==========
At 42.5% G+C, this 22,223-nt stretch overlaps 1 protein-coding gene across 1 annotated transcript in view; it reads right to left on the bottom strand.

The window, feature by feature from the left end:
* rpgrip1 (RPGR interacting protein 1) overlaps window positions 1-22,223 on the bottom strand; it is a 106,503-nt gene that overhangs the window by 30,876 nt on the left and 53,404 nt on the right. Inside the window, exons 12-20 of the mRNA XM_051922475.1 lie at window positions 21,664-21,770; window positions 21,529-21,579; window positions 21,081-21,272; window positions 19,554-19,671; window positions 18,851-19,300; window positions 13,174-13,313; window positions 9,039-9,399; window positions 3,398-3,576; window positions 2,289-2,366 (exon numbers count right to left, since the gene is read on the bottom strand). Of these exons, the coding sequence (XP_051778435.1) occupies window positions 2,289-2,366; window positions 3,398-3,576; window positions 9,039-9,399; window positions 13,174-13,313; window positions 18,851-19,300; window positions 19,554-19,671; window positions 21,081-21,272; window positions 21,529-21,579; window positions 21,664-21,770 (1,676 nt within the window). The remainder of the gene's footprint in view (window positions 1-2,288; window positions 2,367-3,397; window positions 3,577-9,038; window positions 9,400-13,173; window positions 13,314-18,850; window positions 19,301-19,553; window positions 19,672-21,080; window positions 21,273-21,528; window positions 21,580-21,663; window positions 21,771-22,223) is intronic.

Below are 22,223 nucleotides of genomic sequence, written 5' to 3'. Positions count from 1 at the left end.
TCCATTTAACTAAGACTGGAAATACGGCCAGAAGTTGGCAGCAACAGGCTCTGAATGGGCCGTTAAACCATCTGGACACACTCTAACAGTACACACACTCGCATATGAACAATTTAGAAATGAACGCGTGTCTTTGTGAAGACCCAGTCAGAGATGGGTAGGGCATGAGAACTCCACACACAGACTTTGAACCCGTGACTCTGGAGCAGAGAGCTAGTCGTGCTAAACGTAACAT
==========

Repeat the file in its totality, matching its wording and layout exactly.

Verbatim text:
At 42.5% G+C, this 22,223-nt stretch overlaps 1 protein-coding gene across 1 annotated transcript in view; it reads right to left on the bottom strand.

The window, feature by feature from the left end:
* rpgrip1 (RPGR interacting protein 1) overlaps window positions 1-22,223 on the bottom strand; it is a 106,503-nt gene that overhangs the window by 30,876 nt on the left and 53,404 nt on the right. Inside the window, exons 12-20 of the mRNA XM_051922475.1 lie at window positions 21,664-21,770; window positions 21,529-21,579; window positions 21,081-21,272; window positions 19,554-19,671; window positions 18,851-19,300; window positions 13,174-13,313; window positions 9,039-9,399; window positions 3,398-3,576; window positions 2,289-2,366 (exon numbers count right to left, since the gene is read on the bottom strand). Of these exons, the coding sequence (XP_051778435.1) occupies window positions 2,289-2,366; window positions 3,398-3,576; window positions 9,039-9,399; window positions 13,174-13,313; window positions 18,851-19,300; window positions 19,554-19,671; window positions 21,081-21,272; window positions 21,529-21,579; window positions 21,664-21,770 (1,676 nt within the window). The remainder of the gene's footprint in view (window positions 1-2,288; window positions 2,367-3,397; window positions 3,577-9,038; window positions 9,400-13,173; window positions 13,314-18,850; window positions 19,301-19,553; window positions 19,672-21,080; window positions 21,273-21,528; window positions 21,580-21,663; window positions 21,771-22,223) is intronic.

Below are 22,223 nucleotides of genomic sequence, written 5' to 3'. Positions count from 1 at the left end.
TCCATTTAACTAAGACTGGAAATACGGCCAGAAGTTGGCAGCAACAGGCTCTGAATGGGCCGTTAAACCATCTGGACACACTCTAACAGTACACACACTCGCATATGAACAATTTAGAAATGAACGCGTGTCTTTGTGAAGACCCAGTCAGAGATGGGTAGGGCATGAGAACTCCACACACAGACTTTGAACCCGTGACTCTGGAGCAGAGAGCTAGTCGTGCTAAACGTAACAT